Many businesses have written mission or purpose statements, but some companies have also produced values statements that they display in prominent areas and discuss periodically. This serves to remind everyone, from the CEO to part-time workers, of the values that serve as a foundation for how the organization operates and how each individual is expected to represent it. In the process, this establishes a corporate culture for guiding decisions and behavior.  

Often we can trace corporate values to practices established from the time the business was created. Such values, however, may change or be lost over time unless leaders affirm them consistently, express them in written form, and then practice them consistently. For followers of Christ, values we embrace and demonstrate should be rooted in the teachings of the Bible.  

For instance, “in everything, do to others as you would have them do to you” (Matthew 7:12). Is this a value that remains in the forefront of everyone’s mind in the company, or is it practiced only when it benefits the company’s goals? Does everyone emphasize honesty and integrity in all business dealings, even when doing so could jeopardize closing a sale or finalizing a deal? Here is an example of what the Scriptures say about that: “The Lord detests lying lips, but he delights in men who are truthful” (Proverbs 12:22).  

We must remember the adage, “talk is cheap.” What enables us to stand out as genuine, fruitful ambassadors of Jesus Christ is living and conducting business in a manner consistent with what we claim to believe. A familiar motto warns us, “Unless you talk lines up with your walk, the less said the better.”

As Roger learned, values are important in business, but not nearly as important as encouraging – and teaching – your team to behave according to those values.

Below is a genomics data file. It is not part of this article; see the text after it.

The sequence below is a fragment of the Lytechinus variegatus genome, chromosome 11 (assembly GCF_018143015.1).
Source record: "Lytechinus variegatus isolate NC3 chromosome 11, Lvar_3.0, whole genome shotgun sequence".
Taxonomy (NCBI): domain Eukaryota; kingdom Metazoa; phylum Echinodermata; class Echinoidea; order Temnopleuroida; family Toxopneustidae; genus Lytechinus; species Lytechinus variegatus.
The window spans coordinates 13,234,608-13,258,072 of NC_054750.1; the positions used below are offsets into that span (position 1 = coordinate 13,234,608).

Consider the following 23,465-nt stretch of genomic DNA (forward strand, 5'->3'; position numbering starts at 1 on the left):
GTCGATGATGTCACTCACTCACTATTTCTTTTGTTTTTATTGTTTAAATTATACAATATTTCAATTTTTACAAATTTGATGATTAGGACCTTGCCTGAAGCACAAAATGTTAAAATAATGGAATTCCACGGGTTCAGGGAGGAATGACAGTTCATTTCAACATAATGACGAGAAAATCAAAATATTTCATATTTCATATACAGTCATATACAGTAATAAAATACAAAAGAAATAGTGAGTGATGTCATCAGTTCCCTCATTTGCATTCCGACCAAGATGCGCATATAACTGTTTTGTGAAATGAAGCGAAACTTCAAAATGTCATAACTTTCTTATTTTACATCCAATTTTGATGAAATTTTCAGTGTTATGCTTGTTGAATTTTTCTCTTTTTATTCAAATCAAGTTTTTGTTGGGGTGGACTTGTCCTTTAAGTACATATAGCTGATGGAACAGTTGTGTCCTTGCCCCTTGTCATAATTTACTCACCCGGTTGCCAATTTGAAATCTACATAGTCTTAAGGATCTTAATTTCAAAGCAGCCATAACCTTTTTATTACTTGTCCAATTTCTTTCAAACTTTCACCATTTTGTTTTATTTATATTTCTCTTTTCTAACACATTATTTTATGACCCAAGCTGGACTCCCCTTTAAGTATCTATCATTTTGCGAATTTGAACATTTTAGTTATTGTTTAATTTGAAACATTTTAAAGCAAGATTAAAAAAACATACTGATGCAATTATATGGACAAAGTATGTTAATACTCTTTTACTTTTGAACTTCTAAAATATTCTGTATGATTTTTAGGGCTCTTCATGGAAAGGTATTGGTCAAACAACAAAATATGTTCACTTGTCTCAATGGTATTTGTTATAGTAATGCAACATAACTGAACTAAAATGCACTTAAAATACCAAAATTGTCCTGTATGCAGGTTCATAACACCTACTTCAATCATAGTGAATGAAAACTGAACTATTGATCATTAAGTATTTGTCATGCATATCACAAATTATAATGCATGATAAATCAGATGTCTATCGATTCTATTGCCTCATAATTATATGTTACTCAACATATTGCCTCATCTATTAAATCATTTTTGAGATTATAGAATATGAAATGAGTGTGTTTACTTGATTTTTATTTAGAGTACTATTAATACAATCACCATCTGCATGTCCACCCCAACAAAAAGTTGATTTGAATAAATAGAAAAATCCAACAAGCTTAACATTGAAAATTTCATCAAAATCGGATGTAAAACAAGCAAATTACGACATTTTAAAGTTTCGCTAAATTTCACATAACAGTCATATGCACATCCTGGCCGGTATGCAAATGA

Copyright 2018, Unconventional Business Network (formerly Integrity Resource Center, Inc. Adapted with permission from “Integrity Moments with Rick Boxx,” a commentary on issues of integrity in the workplace from a Christian perspective. To learn more about their ministry or to sign up for Rick’s daily Integrity Moments, visitwww.unconventionalbusiness.orgHis latest book and inspiration for their new ministry name, Unconventional Business, provides “Five Keys to Growing a Business God’s Way.”


CBMC Central Michigan 6011 W. St. Joseph Ste. 401 Lansing 48917  / 517 481 5996  lansing.cbmc.com


A service to the business community

A Publication of CBMC International

April 9, 2018

 Reflection/Discussion Questions


  1. If someone were to ask you to define or describe your company’s values, what would you say? Are these values articulated in some manner so that every person affiliated with the organization clearly understands what those values are – and what they mean in a practical sense?


  1. Would you say that your business or organization operates consistently with the values it claims to believe in? Explain your answer.


  1. Do you think a company can establish a culture of thought and action without communicating its values in a consistent, intentional manner? Why or why not?


  1. What about your personal values? What things would you say are most important to you – and how consistent are you in living by them? If you recognize a gap between what you believe and how you behave or perform your work, how might you go about changing that?

 NOTE: If you have a Bible and would like to read more about this subject, consider the following passages:  Proverbs 10:9, 13:6, 16:2,7,11, 18:9, 22:29, 24:30-34, 25:13, 26:24-26, 29:4


CBMC Central Michigan 6011 W. St. Joseph Ste. 401 Lansing 48917  / 517 481 5996  lansing.cbmc.com